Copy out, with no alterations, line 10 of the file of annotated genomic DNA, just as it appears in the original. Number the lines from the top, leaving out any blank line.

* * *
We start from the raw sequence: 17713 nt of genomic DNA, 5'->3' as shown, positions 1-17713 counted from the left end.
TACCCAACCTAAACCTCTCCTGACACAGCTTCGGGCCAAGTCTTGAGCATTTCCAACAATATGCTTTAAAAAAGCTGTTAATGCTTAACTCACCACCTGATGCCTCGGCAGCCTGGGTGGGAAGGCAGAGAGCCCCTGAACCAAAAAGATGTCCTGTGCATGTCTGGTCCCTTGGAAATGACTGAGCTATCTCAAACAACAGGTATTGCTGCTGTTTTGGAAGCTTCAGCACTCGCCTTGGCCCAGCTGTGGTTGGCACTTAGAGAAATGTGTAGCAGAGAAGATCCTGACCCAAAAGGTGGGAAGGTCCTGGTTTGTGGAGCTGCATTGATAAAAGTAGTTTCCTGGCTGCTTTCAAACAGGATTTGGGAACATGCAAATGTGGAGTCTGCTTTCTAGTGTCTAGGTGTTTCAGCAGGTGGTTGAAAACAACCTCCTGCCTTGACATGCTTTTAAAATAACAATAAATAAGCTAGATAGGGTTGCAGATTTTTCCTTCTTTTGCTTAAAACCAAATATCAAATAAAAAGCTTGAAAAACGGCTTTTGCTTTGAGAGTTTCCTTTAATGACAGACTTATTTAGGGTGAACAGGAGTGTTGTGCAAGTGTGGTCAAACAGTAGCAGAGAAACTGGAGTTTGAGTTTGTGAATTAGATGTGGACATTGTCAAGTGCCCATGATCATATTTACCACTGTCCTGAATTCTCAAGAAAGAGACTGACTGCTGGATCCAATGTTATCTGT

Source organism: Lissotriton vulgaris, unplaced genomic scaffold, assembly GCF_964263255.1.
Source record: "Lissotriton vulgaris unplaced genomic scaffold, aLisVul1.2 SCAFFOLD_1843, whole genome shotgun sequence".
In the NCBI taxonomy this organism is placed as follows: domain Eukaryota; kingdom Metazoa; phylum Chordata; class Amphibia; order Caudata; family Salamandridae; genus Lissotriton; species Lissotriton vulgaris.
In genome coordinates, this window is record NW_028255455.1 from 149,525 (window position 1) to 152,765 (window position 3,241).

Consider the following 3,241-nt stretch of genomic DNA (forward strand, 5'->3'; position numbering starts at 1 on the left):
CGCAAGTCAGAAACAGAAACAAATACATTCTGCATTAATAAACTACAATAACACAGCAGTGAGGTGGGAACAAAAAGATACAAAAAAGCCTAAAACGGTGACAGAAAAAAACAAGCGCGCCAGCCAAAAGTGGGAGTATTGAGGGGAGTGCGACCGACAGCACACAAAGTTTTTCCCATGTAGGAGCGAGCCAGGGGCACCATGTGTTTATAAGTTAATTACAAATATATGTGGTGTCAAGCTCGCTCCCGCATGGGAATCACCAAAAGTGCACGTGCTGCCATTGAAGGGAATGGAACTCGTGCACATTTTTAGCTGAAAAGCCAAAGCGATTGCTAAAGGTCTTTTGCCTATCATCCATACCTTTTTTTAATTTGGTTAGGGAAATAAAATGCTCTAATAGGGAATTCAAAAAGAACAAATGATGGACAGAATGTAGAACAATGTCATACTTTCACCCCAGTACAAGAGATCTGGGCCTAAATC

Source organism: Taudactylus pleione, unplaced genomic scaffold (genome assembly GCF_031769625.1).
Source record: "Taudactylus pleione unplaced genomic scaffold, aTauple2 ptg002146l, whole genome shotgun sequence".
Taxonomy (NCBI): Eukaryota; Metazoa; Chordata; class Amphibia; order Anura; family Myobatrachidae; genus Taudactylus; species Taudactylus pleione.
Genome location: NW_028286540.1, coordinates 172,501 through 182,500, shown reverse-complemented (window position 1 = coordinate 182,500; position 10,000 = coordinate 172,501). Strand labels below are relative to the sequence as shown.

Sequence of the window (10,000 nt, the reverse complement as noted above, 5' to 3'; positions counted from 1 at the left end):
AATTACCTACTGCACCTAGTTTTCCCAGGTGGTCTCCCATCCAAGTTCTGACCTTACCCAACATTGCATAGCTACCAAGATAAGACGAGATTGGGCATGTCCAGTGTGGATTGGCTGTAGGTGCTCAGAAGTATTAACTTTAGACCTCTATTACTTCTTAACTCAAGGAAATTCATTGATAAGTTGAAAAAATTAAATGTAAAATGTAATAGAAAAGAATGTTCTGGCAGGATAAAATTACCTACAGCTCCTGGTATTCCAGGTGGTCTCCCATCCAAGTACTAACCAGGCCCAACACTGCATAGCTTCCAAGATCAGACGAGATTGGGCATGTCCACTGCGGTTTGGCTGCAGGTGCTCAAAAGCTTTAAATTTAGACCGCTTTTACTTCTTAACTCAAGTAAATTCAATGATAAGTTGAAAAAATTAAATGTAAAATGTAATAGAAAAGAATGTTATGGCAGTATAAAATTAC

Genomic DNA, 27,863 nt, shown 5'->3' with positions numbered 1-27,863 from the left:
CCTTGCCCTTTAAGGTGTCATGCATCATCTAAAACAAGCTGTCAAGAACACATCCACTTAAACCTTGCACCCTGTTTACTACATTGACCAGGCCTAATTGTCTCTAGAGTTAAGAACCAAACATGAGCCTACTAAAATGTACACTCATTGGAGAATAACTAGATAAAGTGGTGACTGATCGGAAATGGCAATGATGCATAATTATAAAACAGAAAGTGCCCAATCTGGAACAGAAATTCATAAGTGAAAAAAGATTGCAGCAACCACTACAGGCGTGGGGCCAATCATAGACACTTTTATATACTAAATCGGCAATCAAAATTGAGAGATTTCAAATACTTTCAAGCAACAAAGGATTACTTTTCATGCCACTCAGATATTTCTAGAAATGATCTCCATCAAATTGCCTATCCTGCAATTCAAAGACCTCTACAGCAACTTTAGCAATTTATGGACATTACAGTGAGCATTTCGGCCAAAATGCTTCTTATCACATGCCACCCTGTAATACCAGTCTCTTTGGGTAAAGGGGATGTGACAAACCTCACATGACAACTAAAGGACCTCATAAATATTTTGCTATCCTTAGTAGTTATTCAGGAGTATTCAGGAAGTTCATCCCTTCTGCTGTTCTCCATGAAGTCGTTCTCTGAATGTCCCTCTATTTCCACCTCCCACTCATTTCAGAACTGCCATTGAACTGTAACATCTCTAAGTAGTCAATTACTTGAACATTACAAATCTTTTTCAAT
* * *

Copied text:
Source record: "Taudactylus pleione unplaced genomic scaffold, aTauple2 ptg002146l, whole genome shotgun sequence".